Less than two years after he guided and advised recently-elected Congressman Bill Cassidy on how to continue collecting a salary and benefits from LSU-HSC, Vice Chancellor Ronnie Smith retired. He’d spent 27 of his 37 years as a state employee watching over LSU-HSC’s budget and finances. But, despite his decades of service, no one threw Ronnie a retirement party, because Ronnie wasn’t actually retiring; Ronnie was cashing in and then coming right back to his $210,000 a year job.
He was retired from LSU-HSC for a grand total of two weeks, and during those two weeks, he was able to guarantee himself a $20,000 a month lifetime pension. That is not a typo: At the age of 61, Ronnie Smith retired for two weeks from his $210,000 a year job in order to begin collecting an additional $20,000 a month (or $240,000 a year) in pension funds. In doing so, Smith immediately became one of the most highly compensated public employees in the state, earning nearly four times as much as the Governor and more than the President of the United States.
As outrageous as Smith’s phony retirement may be, he did nothing illegal, and his maneuver was approved by his bosses at LSU. When he was asked about it in 2011 by Jan Moller of The Times-Picayune, Smith claimed that he was worried that if he died, his wife would only be able to collect $10,000 a month from his taxpayer-funded pension plan. “I simply cannot put my wife at this financial risk,” he said.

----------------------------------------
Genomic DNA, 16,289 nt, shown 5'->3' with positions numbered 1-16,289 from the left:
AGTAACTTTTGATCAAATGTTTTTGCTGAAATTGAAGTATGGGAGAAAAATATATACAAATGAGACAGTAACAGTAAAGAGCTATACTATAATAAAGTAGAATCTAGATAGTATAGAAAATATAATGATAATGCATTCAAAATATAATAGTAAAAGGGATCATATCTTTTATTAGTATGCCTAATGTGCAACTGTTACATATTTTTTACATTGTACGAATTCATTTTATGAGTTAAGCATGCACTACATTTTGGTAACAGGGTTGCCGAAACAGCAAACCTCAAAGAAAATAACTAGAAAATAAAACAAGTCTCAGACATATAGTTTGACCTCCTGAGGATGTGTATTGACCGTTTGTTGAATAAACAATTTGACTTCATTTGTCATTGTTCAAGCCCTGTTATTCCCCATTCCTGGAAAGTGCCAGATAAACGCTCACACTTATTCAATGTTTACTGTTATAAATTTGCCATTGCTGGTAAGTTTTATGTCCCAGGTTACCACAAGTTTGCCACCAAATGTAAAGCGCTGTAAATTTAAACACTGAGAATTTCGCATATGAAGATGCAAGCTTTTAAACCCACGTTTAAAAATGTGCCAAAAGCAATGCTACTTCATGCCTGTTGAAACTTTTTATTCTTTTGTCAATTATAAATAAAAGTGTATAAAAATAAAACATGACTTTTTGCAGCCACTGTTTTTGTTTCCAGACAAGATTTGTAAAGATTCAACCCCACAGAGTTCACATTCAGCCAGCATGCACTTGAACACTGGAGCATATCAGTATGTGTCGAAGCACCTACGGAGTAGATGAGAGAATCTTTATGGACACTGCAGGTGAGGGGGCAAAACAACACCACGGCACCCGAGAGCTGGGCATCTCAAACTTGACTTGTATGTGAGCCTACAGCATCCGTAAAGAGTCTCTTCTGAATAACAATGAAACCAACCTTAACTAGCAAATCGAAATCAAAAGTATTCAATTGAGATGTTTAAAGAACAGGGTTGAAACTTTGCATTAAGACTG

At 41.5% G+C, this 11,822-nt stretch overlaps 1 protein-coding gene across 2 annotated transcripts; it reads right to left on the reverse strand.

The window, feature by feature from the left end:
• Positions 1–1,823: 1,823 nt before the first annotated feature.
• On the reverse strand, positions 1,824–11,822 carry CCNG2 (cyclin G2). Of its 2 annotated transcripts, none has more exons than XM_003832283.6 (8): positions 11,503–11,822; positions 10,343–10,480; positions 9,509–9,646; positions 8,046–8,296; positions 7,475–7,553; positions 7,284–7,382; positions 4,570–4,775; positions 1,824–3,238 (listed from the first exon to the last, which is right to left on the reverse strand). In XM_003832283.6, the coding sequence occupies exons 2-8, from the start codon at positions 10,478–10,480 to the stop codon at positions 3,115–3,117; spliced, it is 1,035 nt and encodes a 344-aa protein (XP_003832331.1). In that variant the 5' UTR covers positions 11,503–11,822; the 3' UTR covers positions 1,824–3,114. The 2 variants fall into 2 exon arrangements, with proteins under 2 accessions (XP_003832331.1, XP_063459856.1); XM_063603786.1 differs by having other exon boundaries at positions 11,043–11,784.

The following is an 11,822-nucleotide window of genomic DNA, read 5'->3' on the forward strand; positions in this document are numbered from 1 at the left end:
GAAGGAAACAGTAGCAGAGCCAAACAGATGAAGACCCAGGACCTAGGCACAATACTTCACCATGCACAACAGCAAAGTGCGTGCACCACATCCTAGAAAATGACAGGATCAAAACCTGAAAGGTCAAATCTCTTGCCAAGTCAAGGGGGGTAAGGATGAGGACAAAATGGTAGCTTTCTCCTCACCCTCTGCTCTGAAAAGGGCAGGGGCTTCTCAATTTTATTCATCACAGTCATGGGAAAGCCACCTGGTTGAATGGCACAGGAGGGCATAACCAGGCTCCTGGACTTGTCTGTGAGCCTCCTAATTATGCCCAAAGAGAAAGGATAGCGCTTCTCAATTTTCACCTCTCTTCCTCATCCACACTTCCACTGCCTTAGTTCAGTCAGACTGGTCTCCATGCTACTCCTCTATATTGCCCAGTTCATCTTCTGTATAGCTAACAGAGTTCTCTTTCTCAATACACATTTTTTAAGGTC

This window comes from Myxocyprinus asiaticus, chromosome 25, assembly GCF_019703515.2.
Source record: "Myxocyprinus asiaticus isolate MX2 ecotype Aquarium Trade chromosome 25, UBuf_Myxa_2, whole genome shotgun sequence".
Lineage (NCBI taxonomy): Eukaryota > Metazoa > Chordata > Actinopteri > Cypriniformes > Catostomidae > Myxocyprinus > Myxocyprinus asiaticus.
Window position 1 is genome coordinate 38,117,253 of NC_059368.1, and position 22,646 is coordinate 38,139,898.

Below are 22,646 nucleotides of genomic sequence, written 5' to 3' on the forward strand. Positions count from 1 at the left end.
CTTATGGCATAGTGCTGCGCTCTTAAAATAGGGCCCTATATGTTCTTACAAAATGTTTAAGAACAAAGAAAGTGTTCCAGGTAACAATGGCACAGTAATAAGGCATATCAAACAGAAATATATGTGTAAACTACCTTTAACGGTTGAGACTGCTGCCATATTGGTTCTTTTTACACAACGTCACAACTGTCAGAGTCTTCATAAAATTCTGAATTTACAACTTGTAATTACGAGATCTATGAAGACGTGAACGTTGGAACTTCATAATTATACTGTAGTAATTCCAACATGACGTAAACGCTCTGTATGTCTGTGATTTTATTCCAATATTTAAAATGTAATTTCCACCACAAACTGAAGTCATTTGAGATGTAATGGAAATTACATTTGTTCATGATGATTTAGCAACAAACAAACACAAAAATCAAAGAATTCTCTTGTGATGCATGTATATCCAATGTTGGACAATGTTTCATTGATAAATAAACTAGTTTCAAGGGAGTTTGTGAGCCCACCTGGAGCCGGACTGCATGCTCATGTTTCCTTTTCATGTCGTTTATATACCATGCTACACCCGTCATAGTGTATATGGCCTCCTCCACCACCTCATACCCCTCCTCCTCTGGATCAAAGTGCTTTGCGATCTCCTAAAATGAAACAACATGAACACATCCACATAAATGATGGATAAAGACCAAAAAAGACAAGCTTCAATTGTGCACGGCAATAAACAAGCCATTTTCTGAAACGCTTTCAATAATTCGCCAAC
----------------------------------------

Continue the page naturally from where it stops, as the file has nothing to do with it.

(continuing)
According to recently released e-mails, Ronnie Smith appears to be largely responsible for orchestrating and justifying Congressman Bill Cassidy’s continued employment with LSU-HSC, an agreement that has earned the Congressman more than $100,000 in salary and tens of thousands more in benefits. Smith drafted the language explaining the necessity of keeping a United States Congressman on LSU’s payroll, and Smith apparently set the terms of Cassidy’s agreement.
Cassidy, who is currently the front-runner in the Senate race in Louisiana, has largely avoided questions about the nature of his employment with LSU since records suggesting that he billed the university nearly two dozen times while working in Congress first surfaced last week. Yesterday, at the last minute, Cassidy canceled an appearance in Shreveport with former Presidential candidate Rick Santorum, and on Monday, following his debate with incumbent Senator Mary Landrieu, Cassidy refused to answer any questions from the assembled members of the media. When debate moderator John Snell of FOX 8 questioned Cassidy about his employment with LSU, the Congressman claimed that his “direct supervisor” had already answered those questions. However, Cassidy’s “direct supervisor” left his supervisory position in 2009, the same year Cassidy was sworn in as a Congressman.
Thus far, repeated efforts to reach out to both Congressman Cassidy’s campaign and his colleagues at LSU have been unsuccessful, and at least two of the e-mail addresses included in the disclosed documents have been deactivated. Meanwhile, LSU has announced it will conduct an internal investigation about Cassidy’s employment.